Click here to read the story in its entirety on The New Yorker webpage. Justin Torres’s “Reverting to a Wild State” was originally published in the August 1, 2011 issue of The New Yorker.
I had never heard of Justin Torres, though he has published stories in Granta and Tin House, two literary journals I often read. This is his debut in The New Yorker and it feels like a real short story, though he is publishing his first novel, We the Animals, with Houghton Mifflin Harcourt in September.
“Reverting to a Wild State” has an interesting, if not necessarily original, structure. It begins with Part 3 and works its way down to Part 0, moving us in reverse chronological order. Part 3 opens up with the narrator on a train platform, heading uptown to “clean for a man,” even though it’s past midnight. Other than a few people, the train platform is empty. While he stands on the train platform, he sees a feather on the edge, and, just before the train comes, he leans over to pick it up.
I waited there, poised, fascinated, as the train approached and the eyes widened. When I finally stood, the woman and the young man were staring baldly. We were all connected, all relieved that I had not jumped.
When the narrator gets to the building with the penthouse suite overlooking Central Park, the narrator introduces himself to the doorman as a Puerto Rican named Salvatore, and he admits to the reader that “Salvatore” is just a made up name. Salvatore knows the doorman knows he’s not really Salvatore, and we all know that “cleaning” is just a a pretext (though he will soon be polishing the windows with a newspaper and ammonia). Salvatore is a gay prostitute, and Part 3 ends with a bit that’s just as sad as the opening:
I did not look at him. I looked at me in the window: half disappeared, slim, and young. If you don’t pretend at vanity, the men feel dissatisfied. Look at my smooth skin, look at my young face, look at my golden feather!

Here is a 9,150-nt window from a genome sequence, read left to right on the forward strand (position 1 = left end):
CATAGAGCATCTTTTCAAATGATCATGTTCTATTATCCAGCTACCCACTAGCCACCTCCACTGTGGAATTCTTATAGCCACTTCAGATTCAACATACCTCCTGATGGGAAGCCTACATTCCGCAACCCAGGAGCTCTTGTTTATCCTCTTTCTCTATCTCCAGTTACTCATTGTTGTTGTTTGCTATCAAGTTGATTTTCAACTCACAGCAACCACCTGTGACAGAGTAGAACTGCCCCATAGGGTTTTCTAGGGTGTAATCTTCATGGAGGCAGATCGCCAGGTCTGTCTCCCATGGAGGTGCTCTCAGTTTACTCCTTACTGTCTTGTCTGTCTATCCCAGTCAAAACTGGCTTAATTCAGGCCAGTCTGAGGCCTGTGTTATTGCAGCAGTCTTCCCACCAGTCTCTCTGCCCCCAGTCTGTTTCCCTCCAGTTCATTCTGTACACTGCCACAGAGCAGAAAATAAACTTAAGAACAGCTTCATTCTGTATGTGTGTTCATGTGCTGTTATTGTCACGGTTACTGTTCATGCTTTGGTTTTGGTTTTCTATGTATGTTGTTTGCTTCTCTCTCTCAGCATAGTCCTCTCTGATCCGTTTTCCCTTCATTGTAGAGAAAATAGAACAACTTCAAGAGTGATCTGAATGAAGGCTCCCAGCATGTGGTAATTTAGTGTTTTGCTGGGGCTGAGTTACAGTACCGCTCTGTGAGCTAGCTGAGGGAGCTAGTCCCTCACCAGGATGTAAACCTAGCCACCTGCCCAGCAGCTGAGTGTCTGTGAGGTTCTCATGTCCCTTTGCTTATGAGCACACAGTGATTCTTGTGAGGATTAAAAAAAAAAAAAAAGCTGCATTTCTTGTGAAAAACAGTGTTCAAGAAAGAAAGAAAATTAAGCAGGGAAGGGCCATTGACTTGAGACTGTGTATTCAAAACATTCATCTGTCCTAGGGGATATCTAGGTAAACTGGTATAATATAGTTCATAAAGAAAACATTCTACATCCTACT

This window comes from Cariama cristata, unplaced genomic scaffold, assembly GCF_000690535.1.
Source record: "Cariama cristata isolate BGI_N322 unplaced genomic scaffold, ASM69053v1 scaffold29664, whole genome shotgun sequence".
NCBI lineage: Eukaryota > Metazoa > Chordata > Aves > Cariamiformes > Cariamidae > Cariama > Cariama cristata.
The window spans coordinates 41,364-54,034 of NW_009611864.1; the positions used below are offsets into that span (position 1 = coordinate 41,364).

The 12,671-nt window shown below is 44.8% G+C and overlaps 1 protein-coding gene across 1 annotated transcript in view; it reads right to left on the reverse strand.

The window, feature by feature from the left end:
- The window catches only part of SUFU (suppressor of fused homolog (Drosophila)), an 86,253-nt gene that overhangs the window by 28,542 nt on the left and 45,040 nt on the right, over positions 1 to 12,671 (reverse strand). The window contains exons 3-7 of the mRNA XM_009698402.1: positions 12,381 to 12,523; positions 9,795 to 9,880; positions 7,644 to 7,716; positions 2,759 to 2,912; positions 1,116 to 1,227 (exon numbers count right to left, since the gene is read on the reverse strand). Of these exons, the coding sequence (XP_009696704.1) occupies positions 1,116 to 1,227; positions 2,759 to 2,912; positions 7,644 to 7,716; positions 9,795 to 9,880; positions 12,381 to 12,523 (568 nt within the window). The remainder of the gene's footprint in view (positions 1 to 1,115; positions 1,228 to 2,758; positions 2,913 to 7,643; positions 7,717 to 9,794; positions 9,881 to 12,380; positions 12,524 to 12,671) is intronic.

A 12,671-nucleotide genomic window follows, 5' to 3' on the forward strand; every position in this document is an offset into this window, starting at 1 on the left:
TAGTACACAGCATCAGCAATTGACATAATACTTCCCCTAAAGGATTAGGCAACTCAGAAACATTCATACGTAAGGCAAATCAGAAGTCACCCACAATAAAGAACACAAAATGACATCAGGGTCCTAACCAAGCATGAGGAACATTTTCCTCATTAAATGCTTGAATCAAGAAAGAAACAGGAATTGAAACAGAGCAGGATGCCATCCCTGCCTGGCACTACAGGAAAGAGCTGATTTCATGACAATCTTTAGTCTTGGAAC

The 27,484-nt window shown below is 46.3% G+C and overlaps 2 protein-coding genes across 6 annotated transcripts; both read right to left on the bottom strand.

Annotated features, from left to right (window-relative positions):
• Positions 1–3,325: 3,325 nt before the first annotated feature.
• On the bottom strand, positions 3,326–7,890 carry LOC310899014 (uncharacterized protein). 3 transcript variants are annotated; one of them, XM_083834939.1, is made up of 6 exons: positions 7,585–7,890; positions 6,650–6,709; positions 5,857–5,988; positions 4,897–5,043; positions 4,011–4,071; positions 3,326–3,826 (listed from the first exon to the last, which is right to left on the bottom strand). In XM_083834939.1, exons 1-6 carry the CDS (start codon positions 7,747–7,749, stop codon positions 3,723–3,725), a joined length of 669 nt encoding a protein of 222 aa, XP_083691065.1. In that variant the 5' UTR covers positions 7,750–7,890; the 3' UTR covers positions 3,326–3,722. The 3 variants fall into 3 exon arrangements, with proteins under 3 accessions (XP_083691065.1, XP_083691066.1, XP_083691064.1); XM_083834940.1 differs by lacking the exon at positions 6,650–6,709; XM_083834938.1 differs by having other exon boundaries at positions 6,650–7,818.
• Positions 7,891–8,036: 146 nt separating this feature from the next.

And then something else, conviction, took over; I am a very good pretender. So, more than anything, I want to say this: in that moment I was happy.
Parts 2 and 1 take us back a bit to Salvatore’s crumbling relationship with Nigel, his justifiably jealous lover. Part 0 takes us back (almost) to where their relationship began, back to the two of them arriving, just as a storm arrives, to a farm in Virginia where they’ve been hired as farmhands for the summer. I both do and don’t want to give away the last little bit; it was only there, after all, that I really started to appreciate the story. Up to that point, it was well written in straight-forward prose, but the relationship and the reverse chronology didn’t really feel unique. The last paragraph packs enough power, though, to rework what’s come before, and I especially appreciated the artistry that called this section Part 0 rather than Part 1.
If it weren’t for the last little bit, I’d say the story is well written but forgettable and one to pass. The ending changed all that for me (except for the well written part; the story is simple and clear), not necessarily enough for me to go out proclaiming this piece and probably not enough for me to rush out in September to read We the Animals, but certainly enough for me to say this is a worthwhile read and that Torres is worth watching.